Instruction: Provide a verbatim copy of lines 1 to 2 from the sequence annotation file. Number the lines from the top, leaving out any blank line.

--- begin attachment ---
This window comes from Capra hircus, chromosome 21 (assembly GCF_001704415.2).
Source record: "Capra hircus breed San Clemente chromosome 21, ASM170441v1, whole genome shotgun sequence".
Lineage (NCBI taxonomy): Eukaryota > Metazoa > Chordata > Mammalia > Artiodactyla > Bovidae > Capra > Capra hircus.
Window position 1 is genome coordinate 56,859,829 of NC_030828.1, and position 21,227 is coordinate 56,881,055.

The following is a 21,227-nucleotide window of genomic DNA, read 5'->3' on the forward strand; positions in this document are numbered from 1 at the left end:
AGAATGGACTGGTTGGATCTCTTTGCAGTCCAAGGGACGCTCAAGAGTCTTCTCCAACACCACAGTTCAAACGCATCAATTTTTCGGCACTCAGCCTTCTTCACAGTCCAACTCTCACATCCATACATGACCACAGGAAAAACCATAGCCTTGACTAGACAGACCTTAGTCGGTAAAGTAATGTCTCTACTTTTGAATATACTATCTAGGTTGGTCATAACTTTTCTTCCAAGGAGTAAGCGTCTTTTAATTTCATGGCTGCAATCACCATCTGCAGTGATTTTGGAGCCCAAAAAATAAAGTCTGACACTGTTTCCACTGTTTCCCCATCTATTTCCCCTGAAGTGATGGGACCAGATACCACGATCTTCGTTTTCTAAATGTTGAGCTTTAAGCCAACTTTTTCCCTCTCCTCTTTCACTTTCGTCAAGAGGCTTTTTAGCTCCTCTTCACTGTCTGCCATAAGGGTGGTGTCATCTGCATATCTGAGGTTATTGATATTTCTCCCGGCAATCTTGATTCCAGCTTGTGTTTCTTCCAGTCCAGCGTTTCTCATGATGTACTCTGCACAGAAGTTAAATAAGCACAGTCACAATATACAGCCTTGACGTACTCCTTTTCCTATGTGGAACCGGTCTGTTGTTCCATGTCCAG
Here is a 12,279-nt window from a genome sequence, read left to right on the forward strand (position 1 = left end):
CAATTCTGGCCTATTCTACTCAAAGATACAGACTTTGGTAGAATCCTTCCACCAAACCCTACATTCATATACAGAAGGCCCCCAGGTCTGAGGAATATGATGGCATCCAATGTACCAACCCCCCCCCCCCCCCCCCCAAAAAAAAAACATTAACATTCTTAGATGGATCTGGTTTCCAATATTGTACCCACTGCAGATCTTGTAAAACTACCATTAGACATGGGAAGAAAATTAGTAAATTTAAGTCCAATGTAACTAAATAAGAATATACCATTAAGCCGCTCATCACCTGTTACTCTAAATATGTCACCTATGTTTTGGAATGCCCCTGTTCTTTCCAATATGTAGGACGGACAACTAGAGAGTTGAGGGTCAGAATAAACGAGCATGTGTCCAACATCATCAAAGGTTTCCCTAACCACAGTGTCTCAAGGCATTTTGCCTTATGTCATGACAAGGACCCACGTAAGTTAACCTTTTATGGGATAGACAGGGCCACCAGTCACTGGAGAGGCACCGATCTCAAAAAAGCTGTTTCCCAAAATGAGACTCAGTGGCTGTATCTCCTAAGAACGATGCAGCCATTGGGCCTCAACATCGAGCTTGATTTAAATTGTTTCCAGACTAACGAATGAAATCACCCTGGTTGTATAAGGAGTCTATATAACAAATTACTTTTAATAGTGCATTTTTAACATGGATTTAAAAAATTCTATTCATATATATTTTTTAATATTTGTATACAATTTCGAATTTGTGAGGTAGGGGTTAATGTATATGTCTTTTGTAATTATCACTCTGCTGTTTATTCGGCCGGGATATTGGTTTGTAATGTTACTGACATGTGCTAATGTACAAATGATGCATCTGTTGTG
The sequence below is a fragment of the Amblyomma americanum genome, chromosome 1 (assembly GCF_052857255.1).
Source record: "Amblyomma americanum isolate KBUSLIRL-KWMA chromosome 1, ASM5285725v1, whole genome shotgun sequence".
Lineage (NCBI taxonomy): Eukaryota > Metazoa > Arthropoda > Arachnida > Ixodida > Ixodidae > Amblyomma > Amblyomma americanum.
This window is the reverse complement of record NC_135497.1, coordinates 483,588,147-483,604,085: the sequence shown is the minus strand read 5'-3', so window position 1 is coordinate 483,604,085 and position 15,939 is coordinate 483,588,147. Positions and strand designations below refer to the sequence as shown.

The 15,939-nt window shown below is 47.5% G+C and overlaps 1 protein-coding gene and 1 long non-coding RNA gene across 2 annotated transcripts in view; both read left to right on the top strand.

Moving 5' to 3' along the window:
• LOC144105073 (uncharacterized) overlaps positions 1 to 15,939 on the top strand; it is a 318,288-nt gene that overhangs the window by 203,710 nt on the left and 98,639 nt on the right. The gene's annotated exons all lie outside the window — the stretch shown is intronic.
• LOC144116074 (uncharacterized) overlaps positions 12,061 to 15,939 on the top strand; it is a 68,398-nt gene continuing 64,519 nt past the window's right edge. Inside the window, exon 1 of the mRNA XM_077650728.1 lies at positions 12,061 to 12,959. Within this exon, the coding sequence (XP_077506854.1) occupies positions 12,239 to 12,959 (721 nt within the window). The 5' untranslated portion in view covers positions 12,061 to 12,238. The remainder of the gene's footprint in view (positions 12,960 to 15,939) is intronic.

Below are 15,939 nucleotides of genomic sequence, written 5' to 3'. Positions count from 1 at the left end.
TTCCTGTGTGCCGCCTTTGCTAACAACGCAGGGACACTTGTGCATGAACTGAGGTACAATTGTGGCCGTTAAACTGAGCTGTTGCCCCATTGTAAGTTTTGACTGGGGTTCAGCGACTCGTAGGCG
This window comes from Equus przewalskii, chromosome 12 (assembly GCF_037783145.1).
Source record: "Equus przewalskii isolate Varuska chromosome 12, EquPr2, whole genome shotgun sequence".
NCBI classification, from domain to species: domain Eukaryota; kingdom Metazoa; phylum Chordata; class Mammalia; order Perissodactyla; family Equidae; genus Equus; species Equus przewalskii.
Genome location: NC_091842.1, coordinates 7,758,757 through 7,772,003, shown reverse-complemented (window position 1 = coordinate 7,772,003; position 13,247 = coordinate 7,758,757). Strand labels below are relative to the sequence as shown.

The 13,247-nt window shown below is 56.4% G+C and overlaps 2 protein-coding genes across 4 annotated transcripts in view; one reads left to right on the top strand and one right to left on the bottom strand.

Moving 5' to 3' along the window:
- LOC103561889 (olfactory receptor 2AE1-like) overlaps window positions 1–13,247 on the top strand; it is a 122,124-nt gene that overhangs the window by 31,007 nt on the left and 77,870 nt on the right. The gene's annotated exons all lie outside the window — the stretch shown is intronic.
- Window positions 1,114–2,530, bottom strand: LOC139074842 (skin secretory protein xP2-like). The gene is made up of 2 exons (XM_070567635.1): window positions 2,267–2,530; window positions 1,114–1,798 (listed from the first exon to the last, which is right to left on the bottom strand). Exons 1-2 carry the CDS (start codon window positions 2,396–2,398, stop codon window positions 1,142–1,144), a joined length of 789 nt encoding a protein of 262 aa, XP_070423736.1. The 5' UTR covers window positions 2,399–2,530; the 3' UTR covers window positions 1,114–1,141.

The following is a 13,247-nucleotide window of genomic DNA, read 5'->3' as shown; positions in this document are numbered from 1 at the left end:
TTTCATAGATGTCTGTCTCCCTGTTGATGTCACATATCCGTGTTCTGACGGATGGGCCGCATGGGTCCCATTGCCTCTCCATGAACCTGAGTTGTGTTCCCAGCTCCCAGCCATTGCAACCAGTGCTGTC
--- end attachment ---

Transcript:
This window comes from Capra hircus, chromosome 21 (assembly GCF_001704415.2).
Source record: "Capra hircus breed San Clemente chromosome 21, ASM170441v1, whole genome shotgun sequence".